Table 6. Observations of Frontline Staff      page 1 of 3

Sample &
Findings Authors
Understand how NAs organize their work

Distinguish differences between short term and long-term NAs
  • Urban, Midwest City
  • 3 nursing homes
  • 30 NAs (15 worked 3 months or less and 15 worked 1 year or more)
  • 5 months of participant observation and in-depth interviews (worked 40 shifts)
  • Orientation taught tasks, but NOT how to organize & integrate tasks & develop an organizational style
  • One major difference was experienced NA's ability to integrate multiple and simultaneous demands
  • Experienced NAs often increased efficiency by sequencing residents that did not take account of residents' preferences
  • New NAs appeared to be more responsive by answering residents' requests. However, their residents were often found half bathed, half fed or sitting on a toilet.
  • All NAs cut corners. Experienced NAs cut corners that could not be traced to them.
  • NAs that left were:
  • 1) those who couldn't distinguish between visible and invisible infractions and
  • 2) those for whom cutting corners violated their perception of acceptable care.
Bowers & Becker, 1992
Identify how much NA work involves interacting with residents versus other work
  • Pennsylvania
  • 4 nursing homes
  • 214 NA
  • 480 observer hours -
  • > 3,371 recorded tasks over 12 months
  • 6 tasks = over 70% of the work
    (mobility assistance, stocking chores, bathing & hygiene, cleaning chores, socializing, independent of other tasks, & feeding assistance)
  • 69% = direct resident care work
  • 31% = chore work
  • Direct care work = 45% people, 9% data and 46% thing.
  • Least frequently observed tasks = reality orientation, ambulating, meal training and range of motion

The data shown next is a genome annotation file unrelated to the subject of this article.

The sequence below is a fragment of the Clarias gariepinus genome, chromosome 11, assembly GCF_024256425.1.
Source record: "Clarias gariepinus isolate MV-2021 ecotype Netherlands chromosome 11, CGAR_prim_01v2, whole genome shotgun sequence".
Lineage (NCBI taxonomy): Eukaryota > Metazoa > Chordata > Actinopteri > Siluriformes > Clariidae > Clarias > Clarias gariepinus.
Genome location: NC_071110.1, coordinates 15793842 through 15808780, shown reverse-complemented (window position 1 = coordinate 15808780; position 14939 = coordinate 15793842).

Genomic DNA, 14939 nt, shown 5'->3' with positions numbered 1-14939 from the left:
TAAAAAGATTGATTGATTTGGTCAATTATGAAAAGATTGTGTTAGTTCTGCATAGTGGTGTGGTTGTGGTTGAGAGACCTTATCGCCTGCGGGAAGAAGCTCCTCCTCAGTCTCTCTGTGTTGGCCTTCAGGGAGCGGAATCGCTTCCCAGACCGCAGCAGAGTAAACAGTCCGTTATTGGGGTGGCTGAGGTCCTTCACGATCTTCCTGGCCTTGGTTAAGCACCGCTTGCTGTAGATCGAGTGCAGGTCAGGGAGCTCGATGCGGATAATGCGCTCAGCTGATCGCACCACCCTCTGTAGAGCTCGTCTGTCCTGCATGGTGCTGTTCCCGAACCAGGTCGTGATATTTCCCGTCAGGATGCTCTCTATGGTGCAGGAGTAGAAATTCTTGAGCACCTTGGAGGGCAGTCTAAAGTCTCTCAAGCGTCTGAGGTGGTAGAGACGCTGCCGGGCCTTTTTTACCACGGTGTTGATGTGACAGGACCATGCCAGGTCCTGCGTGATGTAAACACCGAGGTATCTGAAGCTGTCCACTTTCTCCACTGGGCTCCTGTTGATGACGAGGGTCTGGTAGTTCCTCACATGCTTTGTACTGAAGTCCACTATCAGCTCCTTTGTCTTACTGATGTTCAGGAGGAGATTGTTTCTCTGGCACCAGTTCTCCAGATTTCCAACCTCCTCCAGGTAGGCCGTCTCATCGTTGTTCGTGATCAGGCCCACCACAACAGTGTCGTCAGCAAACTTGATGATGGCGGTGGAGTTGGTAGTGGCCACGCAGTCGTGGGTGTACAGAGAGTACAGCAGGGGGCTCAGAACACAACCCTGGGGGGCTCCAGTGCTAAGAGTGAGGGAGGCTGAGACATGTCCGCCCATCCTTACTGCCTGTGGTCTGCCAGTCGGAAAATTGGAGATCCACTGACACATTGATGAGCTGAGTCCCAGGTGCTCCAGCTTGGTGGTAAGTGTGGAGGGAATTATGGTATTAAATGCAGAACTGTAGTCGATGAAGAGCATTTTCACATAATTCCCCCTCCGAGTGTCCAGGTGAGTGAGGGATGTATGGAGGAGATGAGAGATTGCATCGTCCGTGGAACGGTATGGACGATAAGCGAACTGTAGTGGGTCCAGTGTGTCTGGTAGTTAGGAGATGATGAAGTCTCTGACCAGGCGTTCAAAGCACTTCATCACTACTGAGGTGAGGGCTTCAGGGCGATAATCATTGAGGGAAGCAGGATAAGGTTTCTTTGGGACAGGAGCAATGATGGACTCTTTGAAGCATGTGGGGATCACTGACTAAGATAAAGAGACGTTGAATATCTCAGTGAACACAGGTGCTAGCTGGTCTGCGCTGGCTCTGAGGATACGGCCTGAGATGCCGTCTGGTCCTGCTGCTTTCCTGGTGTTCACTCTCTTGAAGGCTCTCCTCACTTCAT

Brannon, Streit, & Smyer, 1992
Analyze care from a nursing assistant perspective
  • Illinois
  • Participated as NA in three nursing homes for almost 2 years
  • Analyzed work and comments from nursing assistants
  • Themes drawn from work:
  •   - Minimum wages caused NAs to work 2 jobs.
  •   - Invisibility of caring work; if it isn't charted in accountable terms it didn't happen
  •   - Need ability to framing every day tasks into business, cost accounting terms
Diamond, 1986 & 1992

Table 6. Observations of Frontline Staff          Page 2 of 3

Sample &
Identify NA behaviors and perspectives
  • New York City
  • 1 nursing home
  • Followed & interviewed 35 NAs for 8 months
  • From 35 observed assistants:
  •   4 frequently abusive and mean
  •   4 often indifferent, sullen and unresponsive
  •   4 never unkind
  •   23 - occasionally psychologically abusive or unkind (generally very sensitive)
Foner, 1994
Identify unofficial NA work that is hidden from supervisors
  • Florida
  • Worked as a NA in nursing home for 13 months
  • Ethnographic methods
  • Themes:
  • Adaptive behaviors needed to be efficient
  •   - during meals 1 assistant pours all beverages
  •   - memorize personal habits of each resident (e.g., preferred # sugar packets, removing napkins if eat paper)
  • Folk Therapist Actions used, such as:; identifying subtle changes and acting on them (e.g., take vital signs, clear bowel impactions). If actions don't work, then alert nurse for further care